During class today, a professor inquired about our involvement in the student protests. Her sly smile revealed optimism and pride stemming from her past involvement in political movements. A few students raised their hands, radiating immense feelings of gratification. However, one student raised his hand to disclose his opinion about the protests.
“Hasn’t the tuition already gone up?” he asked, insinuating that there was a lack of purpose to the protests. Immediately I realized that many students are missing the point of these public demonstrations.
The cost of a bachelor’s degree goes far beyond that of a quarterly tuition. Instead, an education will also cost you the high price of your time, your soul and your sanity. We students willingly sacrifice ourselves for a degree, a vast testament to our dedication to education. Now, this very dedication is used as collateral. Our degrees are held ransom by the university, unless we are prepared to pay the price. Some of the students have already invested years toward their degrees, so it is unlikely that we will forfeit our intellectual capital. Instead, we bite the bullet.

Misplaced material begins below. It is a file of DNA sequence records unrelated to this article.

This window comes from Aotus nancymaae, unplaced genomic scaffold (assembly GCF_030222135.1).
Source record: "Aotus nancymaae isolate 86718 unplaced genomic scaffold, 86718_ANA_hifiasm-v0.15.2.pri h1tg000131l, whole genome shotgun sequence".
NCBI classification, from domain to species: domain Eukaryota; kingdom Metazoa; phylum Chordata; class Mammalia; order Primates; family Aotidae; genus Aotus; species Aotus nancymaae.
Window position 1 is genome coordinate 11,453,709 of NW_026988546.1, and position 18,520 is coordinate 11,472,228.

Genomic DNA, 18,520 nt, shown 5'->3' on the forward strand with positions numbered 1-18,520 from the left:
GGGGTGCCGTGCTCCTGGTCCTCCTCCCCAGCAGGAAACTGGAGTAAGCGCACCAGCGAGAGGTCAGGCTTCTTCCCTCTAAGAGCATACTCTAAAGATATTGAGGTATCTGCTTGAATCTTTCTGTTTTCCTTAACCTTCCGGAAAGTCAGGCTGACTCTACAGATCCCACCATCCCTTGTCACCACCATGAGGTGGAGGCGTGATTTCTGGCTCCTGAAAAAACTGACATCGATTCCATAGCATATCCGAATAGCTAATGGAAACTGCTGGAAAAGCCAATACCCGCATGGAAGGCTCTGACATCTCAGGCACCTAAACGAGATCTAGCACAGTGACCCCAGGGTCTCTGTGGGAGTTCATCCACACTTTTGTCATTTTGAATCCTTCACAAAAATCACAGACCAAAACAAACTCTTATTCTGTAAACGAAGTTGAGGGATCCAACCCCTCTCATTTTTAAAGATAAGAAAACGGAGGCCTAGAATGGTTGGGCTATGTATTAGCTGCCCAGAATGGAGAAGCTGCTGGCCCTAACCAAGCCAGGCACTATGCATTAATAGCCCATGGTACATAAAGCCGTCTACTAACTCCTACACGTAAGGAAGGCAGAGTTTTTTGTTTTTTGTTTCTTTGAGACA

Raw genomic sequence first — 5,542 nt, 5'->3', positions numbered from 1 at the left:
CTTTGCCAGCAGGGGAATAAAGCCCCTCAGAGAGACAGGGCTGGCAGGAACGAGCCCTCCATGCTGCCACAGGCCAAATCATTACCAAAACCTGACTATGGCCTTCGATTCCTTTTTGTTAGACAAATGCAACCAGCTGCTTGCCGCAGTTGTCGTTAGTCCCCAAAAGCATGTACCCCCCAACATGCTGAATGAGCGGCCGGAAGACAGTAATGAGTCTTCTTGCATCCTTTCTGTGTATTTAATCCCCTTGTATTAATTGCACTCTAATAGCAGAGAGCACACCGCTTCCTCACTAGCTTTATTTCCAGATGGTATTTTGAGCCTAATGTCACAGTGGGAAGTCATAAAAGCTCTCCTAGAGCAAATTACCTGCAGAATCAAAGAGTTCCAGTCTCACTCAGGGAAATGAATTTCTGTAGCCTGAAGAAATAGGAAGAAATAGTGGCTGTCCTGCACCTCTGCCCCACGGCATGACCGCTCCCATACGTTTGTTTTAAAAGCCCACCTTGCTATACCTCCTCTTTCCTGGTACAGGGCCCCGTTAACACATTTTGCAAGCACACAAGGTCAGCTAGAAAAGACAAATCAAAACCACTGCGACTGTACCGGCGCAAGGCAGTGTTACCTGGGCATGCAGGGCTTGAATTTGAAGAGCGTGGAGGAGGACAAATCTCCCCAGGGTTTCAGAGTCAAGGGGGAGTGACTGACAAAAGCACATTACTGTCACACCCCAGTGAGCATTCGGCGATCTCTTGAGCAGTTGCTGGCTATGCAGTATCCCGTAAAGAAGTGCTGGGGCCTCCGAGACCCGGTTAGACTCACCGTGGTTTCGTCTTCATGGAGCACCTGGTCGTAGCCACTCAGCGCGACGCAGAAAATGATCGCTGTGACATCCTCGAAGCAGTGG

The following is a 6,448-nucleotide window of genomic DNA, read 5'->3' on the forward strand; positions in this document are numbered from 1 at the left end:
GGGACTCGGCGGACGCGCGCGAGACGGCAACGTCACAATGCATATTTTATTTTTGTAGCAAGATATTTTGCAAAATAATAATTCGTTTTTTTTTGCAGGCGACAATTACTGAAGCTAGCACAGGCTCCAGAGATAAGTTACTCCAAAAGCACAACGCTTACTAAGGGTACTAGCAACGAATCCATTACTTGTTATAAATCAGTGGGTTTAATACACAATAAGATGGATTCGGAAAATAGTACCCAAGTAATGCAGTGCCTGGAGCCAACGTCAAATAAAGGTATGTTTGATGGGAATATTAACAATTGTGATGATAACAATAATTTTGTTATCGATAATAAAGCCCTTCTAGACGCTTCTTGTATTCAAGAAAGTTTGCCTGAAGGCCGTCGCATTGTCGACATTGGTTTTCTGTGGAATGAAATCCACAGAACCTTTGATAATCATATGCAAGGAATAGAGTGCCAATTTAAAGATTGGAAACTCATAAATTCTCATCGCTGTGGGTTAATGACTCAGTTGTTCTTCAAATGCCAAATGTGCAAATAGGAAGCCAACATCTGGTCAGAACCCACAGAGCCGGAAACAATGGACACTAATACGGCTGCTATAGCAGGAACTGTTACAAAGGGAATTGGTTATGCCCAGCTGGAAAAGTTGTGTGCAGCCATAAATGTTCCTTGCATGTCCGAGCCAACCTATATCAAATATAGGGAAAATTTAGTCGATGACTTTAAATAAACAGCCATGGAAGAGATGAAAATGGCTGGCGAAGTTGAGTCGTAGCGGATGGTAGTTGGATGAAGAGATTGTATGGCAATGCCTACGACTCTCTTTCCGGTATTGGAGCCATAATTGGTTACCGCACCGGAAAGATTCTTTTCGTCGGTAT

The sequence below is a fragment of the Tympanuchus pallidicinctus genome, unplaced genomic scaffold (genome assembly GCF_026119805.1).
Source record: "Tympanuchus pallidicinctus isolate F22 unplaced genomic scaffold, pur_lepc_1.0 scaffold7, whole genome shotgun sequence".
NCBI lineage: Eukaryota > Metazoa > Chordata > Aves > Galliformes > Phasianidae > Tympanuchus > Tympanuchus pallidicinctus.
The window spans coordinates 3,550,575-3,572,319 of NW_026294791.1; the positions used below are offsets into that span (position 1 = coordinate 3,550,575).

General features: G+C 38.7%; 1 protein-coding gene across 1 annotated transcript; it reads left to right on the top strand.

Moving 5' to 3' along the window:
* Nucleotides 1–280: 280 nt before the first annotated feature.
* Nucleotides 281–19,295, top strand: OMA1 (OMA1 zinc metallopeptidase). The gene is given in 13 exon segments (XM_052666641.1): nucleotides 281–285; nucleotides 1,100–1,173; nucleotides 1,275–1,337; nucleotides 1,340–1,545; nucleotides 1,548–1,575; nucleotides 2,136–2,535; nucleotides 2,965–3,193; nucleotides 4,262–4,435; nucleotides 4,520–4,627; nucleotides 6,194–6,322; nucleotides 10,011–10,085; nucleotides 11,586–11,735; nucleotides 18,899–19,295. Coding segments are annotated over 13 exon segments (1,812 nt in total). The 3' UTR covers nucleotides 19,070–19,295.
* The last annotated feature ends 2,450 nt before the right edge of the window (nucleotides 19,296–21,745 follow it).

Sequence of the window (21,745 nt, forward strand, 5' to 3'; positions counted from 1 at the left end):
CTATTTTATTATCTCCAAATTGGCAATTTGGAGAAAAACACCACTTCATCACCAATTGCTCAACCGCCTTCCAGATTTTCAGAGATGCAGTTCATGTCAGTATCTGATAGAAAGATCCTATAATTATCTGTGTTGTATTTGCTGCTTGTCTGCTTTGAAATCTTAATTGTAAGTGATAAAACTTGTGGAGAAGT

As a first generation college student, I already understand that post-college life involves repayment of loans, repayment of loans… oh, and repayment of loans. Basically, I am sacrificing my financial future for a degree. However, I did not realize that the university was going to keep doling out debt to students, with a blatant infringement on the right to an education. A college degree should not be limited to those that can afford to pay. Enough is enough.
The protests represent a communal voice and an opportunity for change. The marches, sit-ins, occupations and demonstrations speak to the sacrifices that thousands of students have made. More importantly, these protests empower students that have fallen victim to the tuition hikes (unfortunately, not everyone was able to afford the ransom). The protesters’ occupation in Olson Hall is a nostalgic and romantic gesture that reflects the history of student dissent. We are dissatisfied with the UC system and its lack of empathy for its students. It is time for change, and all good changes start with a voice. I am certainly relieved that the voice of the student community has spoken. While we may be willing to bite the bullet, we sure as hell will tell the chef how bad it tastes.
CHELSI FOREMAN can be reached at email@example.com.
Graphic by Jennifer Wu